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History of the IWW in Canada

Excerpted from A Brief History of the IWW outside the US (1905 – 1999) by F.N. Brill. 

Five Branches were formed in BC in 1906, including a Lumber Handlers Job Branch composed of Indigenous Canadians.

By 1911, the IWW claimed 10,000 members in Canada, notably in mining, logging, Alberta agriculture, longshoring and the textile industry.

In 1912 the IWW fought a fierce free speech fight in Vancouver, forcing the city to rescind a ban on public street meetings.

Organizing began in 1911 among construction workers building the Canadian Northern Railway in BC. In September a quick strike of 900 workers halted 100 miles of construction.

February 1912, IWW membership on the CN stood at 8,000.

March 27, unable to further tolerate the unbearable living conditions in the work camps, the 8,000 “dynos and dirthands” walked out. The strike extended over 400 miles of territory, but the IWW established a “1,000-mile picket line” as Wobs picketed employment offices in Vancouver, Seattle, Tacoma, San Francisco, and Minneapolis to halt recruitment of scabs.

August, 1912 they were joined by 3,000 construction workers on the Grand Trunk Pacific in BC and Alberta.

“Scab on the job” tactic created, by sending convert Wobs into scab camps to bring the workers out on strike.

The IWW established an Edmonton Unemployed League, demanding that the city furnish work to everybody regardless of race, colour or nationality, at a rate of 30 cents an hour, and further, that the city distribute three 25-cent meal tickets to each man daily, tickets redeemable at any restaurant in town. On January 28, 1914 The city council agreed to provide a large hall for the homeless, passed out three 25-cent meal tickets to each man daily, and employed 400 people on a public project.

On September 24, 1918, a federal order in council declared that while Canada was engaged in war, 14 organizations were to be considered unlawful, including the IWW. Penalty for membership was set at 5 years in prison.

In 1919 Ontario lumber workers joined the OBU, but Wobbly delegates continued to bootleg union supplies to the minority who wanted to keep their IWW membership books as well, as well as did OBU-IWW delegates in B.C.

April 2, 1919 the ban on the IWW was lifted. Two branches were formed in Toronto and Kitchener.

By 1923 IWW had three branches with job control in Canada: Lumberworkers IU 120 and Marine Transport Workers IU 510 in Vancouver and an LWIU branch in Cranbrook BC for a total of 5,600 members.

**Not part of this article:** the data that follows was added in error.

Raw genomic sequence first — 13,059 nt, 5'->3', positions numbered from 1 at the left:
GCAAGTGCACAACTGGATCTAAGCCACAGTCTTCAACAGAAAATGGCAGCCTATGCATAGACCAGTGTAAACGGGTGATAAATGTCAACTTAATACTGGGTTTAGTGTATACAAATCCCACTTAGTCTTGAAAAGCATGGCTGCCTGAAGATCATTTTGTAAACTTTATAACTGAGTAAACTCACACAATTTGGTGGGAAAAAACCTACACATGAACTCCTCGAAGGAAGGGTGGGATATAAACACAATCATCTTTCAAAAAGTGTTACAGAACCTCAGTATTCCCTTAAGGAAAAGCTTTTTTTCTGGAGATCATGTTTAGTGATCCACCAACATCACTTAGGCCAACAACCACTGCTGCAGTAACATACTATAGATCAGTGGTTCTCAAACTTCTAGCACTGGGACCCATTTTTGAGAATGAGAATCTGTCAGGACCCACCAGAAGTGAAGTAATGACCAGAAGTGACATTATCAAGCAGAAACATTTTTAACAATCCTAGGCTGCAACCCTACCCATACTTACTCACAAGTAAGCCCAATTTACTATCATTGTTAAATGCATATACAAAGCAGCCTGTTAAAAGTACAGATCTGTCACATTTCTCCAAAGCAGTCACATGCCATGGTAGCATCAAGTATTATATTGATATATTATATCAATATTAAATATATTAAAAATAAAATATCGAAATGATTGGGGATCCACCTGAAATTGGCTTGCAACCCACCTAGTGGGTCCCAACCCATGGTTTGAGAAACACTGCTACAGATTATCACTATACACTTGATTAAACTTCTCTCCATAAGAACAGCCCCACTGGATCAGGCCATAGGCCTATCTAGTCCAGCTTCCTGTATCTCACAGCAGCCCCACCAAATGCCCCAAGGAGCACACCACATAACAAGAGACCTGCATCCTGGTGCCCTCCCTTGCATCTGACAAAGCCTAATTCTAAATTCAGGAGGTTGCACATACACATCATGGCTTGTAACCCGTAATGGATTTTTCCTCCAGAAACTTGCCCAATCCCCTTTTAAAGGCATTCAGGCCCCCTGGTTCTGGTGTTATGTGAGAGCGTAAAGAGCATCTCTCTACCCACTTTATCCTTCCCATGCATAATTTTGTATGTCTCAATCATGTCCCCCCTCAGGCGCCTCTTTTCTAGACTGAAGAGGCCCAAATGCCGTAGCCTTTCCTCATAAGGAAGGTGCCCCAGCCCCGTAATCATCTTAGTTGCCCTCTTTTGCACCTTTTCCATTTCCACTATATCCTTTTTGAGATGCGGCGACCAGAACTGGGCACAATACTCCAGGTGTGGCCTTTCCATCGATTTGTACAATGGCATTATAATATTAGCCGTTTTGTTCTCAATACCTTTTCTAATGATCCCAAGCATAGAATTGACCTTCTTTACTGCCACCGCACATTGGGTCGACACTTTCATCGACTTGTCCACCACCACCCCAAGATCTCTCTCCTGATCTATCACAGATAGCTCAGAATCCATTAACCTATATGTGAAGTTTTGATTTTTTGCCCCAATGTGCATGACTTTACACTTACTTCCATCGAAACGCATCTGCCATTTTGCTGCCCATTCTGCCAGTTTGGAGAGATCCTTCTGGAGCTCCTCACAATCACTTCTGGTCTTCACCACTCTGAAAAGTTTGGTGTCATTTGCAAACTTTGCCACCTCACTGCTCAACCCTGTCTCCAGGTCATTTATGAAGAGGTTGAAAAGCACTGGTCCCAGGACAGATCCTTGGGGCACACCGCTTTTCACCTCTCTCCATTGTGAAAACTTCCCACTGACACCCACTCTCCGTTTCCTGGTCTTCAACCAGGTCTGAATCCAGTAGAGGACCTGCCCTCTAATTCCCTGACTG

1924 marked a peak year for the IWW in Canada. 8,000 in Northern Ontario, the Canadian Lumber Workers vote to join the IWW.

On January 1, 1924, IWW Lumber Workers IU120 struck the British Columbia lumber owners, calling for an 8 hour day with blankets supplied, minimum wage of $4 per day, release of all class war prisoners, no discrimination against IWW members and no censuring of IWW literature.

Fighting a mandatory dues check off to the United Mine Workers, Alberta Coal miners joined the IWW in 1924. The mine company unsuccessfully offered a 10% wage increase if they agreed to accept the UMWA.

Canadian delegates met in Port Arthur September 20, 1931, and voted to form a Canadian administration to coordinate specifically Canadian industrial activity.

IWW unemployment agitation generated a number of arrests. Ritchie’s Dairy in Toronto was unionized IWW for a time, and a fisher’s branch formed in McDiarmid, Ontario.

Organizing was undertaken in the Maritimes but did not sustain itself. In 1935 the IWW had 12 branches in Canada with 4,200 members.
IWW agitation continued strong in Canada until 1939, especially in northern Ontario. Wobbly units in Sudbury and Port Arthur were mixed membership branches of scattered lumbermen, miners and labourers.

During the Spanish Civil War 1936-39, the IWW in Ontario actively recruited for the revolutionary union militias in Spain.

In 1949 membership in Canada stood at 2,100 grouped in six branches; two in Port Arthur and one each in Vancouver, Sault Ste. Marie, Calgary and Toronto.

IN 1968 it was decided to sign up students alongside teachers and campus workers into Education Workers IU620. There followed a wild and erratic campus upsurge, two notables being Waterloo U in Ontario and New Westminster BC.

1974 In Vancouver a construction crew in Gastown was signed IWW — but certification was denied, the IWW declared not a “trade union under the meaning of the Act.”

1988 Student newspaper at Simon Fraser university organizes IWW.

1998 IWW organizes at Harvest Foods in Winnipeg, first legal Canadian IWW union in decades.

1999 IWW organizes series of shops along Whyte Avenue in Edmonton.

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